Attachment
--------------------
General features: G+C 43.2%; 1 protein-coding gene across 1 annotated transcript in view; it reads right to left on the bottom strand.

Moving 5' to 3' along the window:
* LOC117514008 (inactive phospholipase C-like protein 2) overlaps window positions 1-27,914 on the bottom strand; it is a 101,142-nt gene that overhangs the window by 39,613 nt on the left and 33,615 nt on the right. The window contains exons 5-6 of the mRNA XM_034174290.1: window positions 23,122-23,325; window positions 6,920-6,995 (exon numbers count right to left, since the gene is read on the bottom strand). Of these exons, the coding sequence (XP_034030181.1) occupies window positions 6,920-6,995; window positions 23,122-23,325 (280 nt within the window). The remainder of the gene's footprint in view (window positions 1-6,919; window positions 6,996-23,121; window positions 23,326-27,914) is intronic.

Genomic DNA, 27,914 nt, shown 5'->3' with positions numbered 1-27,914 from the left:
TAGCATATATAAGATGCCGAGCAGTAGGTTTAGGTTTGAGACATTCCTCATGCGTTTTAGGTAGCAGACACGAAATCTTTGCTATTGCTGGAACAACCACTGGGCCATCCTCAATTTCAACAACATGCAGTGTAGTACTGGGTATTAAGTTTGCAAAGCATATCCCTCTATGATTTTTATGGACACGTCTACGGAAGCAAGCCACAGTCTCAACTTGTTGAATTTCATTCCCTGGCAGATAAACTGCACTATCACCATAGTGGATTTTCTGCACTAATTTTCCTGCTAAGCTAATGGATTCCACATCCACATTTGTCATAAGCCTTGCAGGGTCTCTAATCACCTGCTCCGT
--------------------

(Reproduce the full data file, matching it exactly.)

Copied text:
General features: G+C 43.2%; 1 protein-coding gene across 1 annotated transcript in view; it reads right to left on the bottom strand.

Moving 5' to 3' along the window:
* LOC117514008 (inactive phospholipase C-like protein 2) overlaps window positions 1-27,914 on the bottom strand; it is a 101,142-nt gene that overhangs the window by 39,613 nt on the left and 33,615 nt on the right. The window contains exons 5-6 of the mRNA XM_034174290.1: window positions 23,122-23,325; window positions 6,920-6,995 (exon numbers count right to left, since the gene is read on the bottom strand). Of these exons, the coding sequence (XP_034030181.1) occupies window positions 6,920-6,995; window positions 23,122-23,325 (280 nt within the window). The remainder of the gene's footprint in view (window positions 1-6,919; window positions 6,996-23,121; window positions 23,326-27,914) is intronic.

Genomic DNA, 27,914 nt, shown 5'->3' with positions numbered 1-27,914 from the left:
TAGCATATATAAGATGCCGAGCAGTAGGTTTAGGTTTGAGACATTCCTCATGCGTTTTAGGTAGCAGACACGAAATCTTTGCTATTGCTGGAACAACCACTGGGCCATCCTCAATTTCAACAACATGCAGTGTAGTACTGGGTATTAAGTTTGCAAAGCATATCCCTCTATGATTTTTATGGACACGTCTACGGAAGCAAGCCACAGTCTCAACTTGTTGAATTTCATTCCCTGGCAGATAAACTGCACTATCACCATAGTGGATTTTCTGCACTAATTTTCCTGCTAAGCTAATGGATTCCACATCCACATTTGTCATAAGCCTTGCAGGGTCTCTAATCACCTGCTCCGT